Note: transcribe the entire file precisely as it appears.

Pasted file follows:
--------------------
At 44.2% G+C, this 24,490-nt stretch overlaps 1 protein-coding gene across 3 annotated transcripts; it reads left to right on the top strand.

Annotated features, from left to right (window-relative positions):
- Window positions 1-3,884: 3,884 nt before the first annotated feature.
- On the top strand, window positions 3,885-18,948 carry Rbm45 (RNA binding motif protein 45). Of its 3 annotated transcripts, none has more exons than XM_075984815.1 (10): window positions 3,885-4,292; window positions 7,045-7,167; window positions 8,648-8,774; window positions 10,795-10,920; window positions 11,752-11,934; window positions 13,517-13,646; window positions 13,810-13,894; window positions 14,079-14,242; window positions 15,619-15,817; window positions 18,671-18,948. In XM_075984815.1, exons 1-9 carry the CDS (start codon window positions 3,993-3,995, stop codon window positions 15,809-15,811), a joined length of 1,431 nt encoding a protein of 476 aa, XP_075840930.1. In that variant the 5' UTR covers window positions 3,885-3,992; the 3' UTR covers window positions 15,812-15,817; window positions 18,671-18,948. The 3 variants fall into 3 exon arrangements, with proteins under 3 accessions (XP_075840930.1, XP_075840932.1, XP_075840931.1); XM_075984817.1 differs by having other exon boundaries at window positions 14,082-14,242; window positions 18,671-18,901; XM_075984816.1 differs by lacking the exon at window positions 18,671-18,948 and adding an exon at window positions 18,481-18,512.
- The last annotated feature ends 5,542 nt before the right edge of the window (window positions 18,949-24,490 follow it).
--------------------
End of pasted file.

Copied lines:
At 44.2% G+C, this 24,490-nt stretch overlaps 1 protein-coding gene across 3 annotated transcripts; it reads left to right on the top strand.

Annotated features, from left to right (window-relative positions):
- Window positions 1-3,884: 3,884 nt before the first annotated feature.
- On the top strand, window positions 3,885-18,948 carry Rbm45 (RNA binding motif protein 45). Of its 3 annotated transcripts, none has more exons than XM_075984815.1 (10): window positions 3,885-4,292; window positions 7,045-7,167; window positions 8,648-8,774; window positions 10,795-10,920; window positions 11,752-11,934; window positions 13,517-13,646; window positions 13,810-13,894; window positions 14,079-14,242; window positions 15,619-15,817; window positions 18,671-18,948. In XM_075984815.1, exons 1-9 carry the CDS (start codon window positions 3,993-3,995, stop codon window positions 15,809-15,811), a joined length of 1,431 nt encoding a protein of 476 aa, XP_075840930.1. In that variant the 5' UTR covers window positions 3,885-3,992; the 3' UTR covers window positions 15,812-15,817; window positions 18,671-18,948. The 3 variants fall into 3 exon arrangements, with proteins under 3 accessions (XP_075840930.1, XP_075840932.1, XP_075840931.1); XM_075984817.1 differs by having other exon boundaries at window positions 14,082-14,242; window positions 18,671-18,901; XM_075984816.1 differs by lacking the exon at window positions 18,671-18,948 and adding an exon at window positions 18,481-18,512.
- The last annotated feature ends 5,542 nt before the right edge of the window (window positions 18,949-24,490 follow it).